The program can have a fancy concept and an idealistic manifesto but it will not amount to anything, unless you actually do stuff. Walk the walk, and all that. Substance!

It’s been easy to think of stuff to do. Quite quickly we realized that it’s a good idea to categorize our activities; the categories being such that they reflect the program goals.

Using the color coding in Trello we can then see at a glance what we would otherwise just suspect deep within – we are mainly concentrating on the Fun and Easy Stuff, and making much less headway with the Soul-wrenchingly Difficult Stuff. Our categories look like this. They haven’t changed since we first defined them:

Spice Program activities
Base categories for all program activities

The categories are perhaps not self-evident so here goes, with actual example activities. Check the yet non-existent program timeline (MATIAS!!) to get a better understanding of the whole.

Social Impact

Summer of Love was our sub-program for publishing our fancy internal tools and services. Futurice has done quite a bit of internal development to make working efficient and fun. These we want to share. You can read more on Summer of Love at

Fun and games

We brewed a Free Beer variant. That’s a beer with an open source recipe. The original Free Beer initiative can be found at [LINK]. Our endeavour has been documented at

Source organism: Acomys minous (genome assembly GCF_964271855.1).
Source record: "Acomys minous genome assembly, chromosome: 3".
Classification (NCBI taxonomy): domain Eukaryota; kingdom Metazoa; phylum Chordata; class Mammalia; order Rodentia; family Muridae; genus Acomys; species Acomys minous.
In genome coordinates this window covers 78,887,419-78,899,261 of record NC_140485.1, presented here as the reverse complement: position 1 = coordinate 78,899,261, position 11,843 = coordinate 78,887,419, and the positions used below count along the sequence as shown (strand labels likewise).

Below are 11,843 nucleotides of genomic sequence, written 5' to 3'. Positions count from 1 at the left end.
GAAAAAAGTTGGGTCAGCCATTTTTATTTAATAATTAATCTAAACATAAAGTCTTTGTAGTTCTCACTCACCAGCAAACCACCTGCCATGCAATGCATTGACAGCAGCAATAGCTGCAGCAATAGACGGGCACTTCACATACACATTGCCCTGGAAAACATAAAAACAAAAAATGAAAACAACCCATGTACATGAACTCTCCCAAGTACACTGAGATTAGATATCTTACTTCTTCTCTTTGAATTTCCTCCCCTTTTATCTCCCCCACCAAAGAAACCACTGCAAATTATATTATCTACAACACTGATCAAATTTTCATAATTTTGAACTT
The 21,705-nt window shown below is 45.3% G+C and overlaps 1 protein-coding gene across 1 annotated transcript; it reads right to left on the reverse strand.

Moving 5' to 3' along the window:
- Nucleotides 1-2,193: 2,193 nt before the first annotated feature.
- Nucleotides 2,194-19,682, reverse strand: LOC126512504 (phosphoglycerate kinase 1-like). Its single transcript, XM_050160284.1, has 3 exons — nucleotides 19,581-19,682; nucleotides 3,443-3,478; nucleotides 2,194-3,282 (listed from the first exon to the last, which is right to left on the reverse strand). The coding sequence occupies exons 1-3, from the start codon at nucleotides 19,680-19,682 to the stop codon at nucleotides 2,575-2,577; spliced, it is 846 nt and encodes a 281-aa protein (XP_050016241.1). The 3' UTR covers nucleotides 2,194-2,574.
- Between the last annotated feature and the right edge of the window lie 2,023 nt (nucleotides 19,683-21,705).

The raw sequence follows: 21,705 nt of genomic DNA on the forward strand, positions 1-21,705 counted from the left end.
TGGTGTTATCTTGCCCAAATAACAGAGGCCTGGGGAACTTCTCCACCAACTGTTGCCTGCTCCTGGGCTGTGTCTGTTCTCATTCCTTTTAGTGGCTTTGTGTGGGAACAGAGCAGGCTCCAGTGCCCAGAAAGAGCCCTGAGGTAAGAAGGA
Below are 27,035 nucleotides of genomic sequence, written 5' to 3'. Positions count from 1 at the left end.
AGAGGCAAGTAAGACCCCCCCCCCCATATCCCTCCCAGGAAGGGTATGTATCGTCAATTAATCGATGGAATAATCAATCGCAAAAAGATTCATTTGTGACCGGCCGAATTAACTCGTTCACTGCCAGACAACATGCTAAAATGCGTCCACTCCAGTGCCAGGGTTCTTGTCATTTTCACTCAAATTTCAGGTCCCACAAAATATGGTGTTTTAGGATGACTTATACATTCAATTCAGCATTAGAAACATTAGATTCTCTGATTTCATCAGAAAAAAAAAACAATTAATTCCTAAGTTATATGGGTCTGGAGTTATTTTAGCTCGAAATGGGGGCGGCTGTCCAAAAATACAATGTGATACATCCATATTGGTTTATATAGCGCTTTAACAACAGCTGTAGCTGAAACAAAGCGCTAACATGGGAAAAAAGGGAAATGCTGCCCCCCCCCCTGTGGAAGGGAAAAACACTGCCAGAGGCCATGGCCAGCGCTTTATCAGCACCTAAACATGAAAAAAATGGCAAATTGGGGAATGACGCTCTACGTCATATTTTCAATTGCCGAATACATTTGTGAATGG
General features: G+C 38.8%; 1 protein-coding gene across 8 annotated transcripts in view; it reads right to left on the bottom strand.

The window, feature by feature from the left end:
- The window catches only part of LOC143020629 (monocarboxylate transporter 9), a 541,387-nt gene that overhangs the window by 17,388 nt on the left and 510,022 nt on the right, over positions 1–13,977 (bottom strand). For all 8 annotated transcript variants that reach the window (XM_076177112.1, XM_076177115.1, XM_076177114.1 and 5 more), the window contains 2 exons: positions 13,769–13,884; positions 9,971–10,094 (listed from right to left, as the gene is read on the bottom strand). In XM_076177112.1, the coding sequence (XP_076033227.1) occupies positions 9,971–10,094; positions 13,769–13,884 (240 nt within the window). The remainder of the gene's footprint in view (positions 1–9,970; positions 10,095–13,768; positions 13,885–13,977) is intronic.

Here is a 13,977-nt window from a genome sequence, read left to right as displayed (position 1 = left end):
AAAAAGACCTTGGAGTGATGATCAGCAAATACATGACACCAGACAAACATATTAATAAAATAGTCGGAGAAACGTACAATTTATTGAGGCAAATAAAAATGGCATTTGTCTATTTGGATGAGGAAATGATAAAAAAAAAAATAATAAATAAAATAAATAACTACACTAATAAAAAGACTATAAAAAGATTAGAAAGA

Some time ago Futurice created apps for Ruisrock, a large rock festival held annually in Finland. They were paid for by Fonecta Oy, a Finnish online media company. Fonecta kindly allowed us to open source the apps. We arranged a hackathon where students from several universities helped us transform the apps to be fit for publishing.

Here’s a good read, a blog post by the ‘customer’ from the festival organization: The project can be found here

Creating this site might count as an education activity, at least we have learned a lot. Hopefully there’s useful information for others as well.

Networking and Collaboration

We suck! We haven’t really done anything here, even though it’s supposed to be in the core of our program.

Guidelines and Policy

We have been dancing around this stuff because it’s hard. But finally we’re making progress! Right now we’re attempting to establish several things:

  • People need to feel safe publishing OSS that they have worked on company time
  • Ways to encourage people to work on OSS on their free time, company compensation for contributions

There will be a proper article on these as soon as we have something concrete.

Accounts and Sales

We have created contract clausules allowing us to contribute fixed and enhancements to OSS projects that we use in our customer projects. Several of our wonderful customers have already accepted these terms! You can find the clausules (please make use of them!) and more information at